A twenty-five minute flight from Phu Quoc had me on the mainland town of Rach Gia before ten am on Sunday in good time for buses to Can Tho, hub town of the Mekong Delta. The first bus smelt strongly of fish – in this watery country second only to rice in its importance to economy and culture both – and packed with chattering Viets. In India, being the only westerner on such a bus in such a backwater would excite prolonged comment. Here it was smiles and nods, then back to whatever they were talking about. That’s how it goes in Vietnam and I like it. The guy squashed next to me, skinny and near toothless, handed me a stick of gum before pointing enquiringly at my nose; red, raw and peeling from solar underestimation while motorbiking on Phu Quoc. (Mad dogs and Englishmen!) Five minutes in we had a puncture and pulled into a garage. Watching a wiry lad wrestle with a tyre iron I tried not to dwell on the paucity of tread, and to put my trust in the patron saint who had so far not let me down.
Two hours later at a dirt patch in the middle of nowhere the bus decanted passengers for Can Tho. Handing down my rucksack from the roof, the driver pointed out a roadside tree where three matriarchs swatted flies and dispensed drinks to travelers on grimy plastic chairs. Given to understand I was now under their wing, and wondering how the economics worked since no ticket had been issued, I made my way over to the ladies. They overruled my first choice of chair, pushing me deeper into the shade before handing me a bottle of water, for which payment was refused, and bag of cherry-like fruit with waxy texture and dull flavour. A woman reached over to sprinkle a salt/chillhi garnish with transformational results. Not bad at all.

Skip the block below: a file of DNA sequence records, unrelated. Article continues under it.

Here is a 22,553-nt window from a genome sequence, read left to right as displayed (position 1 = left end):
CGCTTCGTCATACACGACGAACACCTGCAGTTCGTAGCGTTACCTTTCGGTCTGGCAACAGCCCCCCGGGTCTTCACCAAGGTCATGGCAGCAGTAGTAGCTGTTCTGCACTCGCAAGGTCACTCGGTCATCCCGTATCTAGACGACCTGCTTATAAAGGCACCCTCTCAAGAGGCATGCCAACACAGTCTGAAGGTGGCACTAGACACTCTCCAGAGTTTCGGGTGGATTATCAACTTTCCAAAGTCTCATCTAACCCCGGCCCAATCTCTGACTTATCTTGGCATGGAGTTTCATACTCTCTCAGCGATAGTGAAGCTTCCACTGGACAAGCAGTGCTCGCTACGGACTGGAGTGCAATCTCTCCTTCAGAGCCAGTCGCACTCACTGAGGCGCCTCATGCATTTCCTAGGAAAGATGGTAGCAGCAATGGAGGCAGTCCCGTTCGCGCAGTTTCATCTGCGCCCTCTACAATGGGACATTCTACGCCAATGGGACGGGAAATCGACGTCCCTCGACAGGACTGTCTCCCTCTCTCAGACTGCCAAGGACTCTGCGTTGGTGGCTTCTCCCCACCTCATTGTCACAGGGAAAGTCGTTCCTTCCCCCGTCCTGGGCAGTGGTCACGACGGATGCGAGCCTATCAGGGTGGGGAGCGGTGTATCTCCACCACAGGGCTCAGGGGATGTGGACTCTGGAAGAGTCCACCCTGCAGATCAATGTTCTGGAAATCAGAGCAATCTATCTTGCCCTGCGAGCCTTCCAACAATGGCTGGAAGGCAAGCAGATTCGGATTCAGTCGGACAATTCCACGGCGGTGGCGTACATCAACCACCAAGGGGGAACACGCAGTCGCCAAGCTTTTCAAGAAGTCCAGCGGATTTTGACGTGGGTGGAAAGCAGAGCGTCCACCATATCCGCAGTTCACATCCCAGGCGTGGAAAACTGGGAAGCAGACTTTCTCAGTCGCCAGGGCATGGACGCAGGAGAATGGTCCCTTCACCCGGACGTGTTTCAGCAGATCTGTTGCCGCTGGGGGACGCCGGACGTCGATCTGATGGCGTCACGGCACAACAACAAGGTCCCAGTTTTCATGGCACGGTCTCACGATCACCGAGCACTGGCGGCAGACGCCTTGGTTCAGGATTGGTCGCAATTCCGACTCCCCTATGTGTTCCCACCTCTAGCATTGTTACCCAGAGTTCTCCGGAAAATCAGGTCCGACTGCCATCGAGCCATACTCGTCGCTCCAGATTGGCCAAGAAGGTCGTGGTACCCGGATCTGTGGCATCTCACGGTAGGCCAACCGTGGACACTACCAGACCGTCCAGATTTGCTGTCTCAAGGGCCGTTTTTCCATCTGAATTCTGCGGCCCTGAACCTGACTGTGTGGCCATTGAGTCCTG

In India the wait might have been three hours without exciting comment. Here my connecting bus, as crowded as the first but less battered, arrived within the hour. I found myself next to a saffron robed monk (more on Vietnam’s religions later) who refused my offer of the fruit with the kind of horrified sneer a mullah offered pork scratchings might make. Had I stumbled on a representative of some obscure sect whose interpretation of the Boddhisatta vow is unusually severe? One lives in horror at causing unwitting offence – but I was irked that my pursuer of enlightenment made no effort to adjust his occupancy of two thirds of the seat. Battle hardened from countless such territorial disputes on Sheffield’s bus system, I played the let’s get intimate card. In the UK this seldom fails, probably because the men, it’s always men, who take up more than their fair share of space tend towards homophobia. When you nestle in thigh to thigh, as if nothing could please you more than further intimate acquaintance with their gorgeous bodies, it’s rarely more than three seconds before a fairer distribution of space ensues. But would the ploy work in this more tactile culture? And if it did work, might I have committed a lese-majeste bordering on the blasphemous?
Am happy to report: yes to the first; apparently not to the second. The American sociologist Garfinkel, founding father of ethnomethodology, gave his name to a particular kind of social scientific enquiry. Wherever he hypothesised an unwritten social law (e.g that you may only sit next to a stranger on the metro if there’s no vacant seat elsewhere) he tested it by breaking the rule. Well I came. I garfinkled. I broadened my knowledge.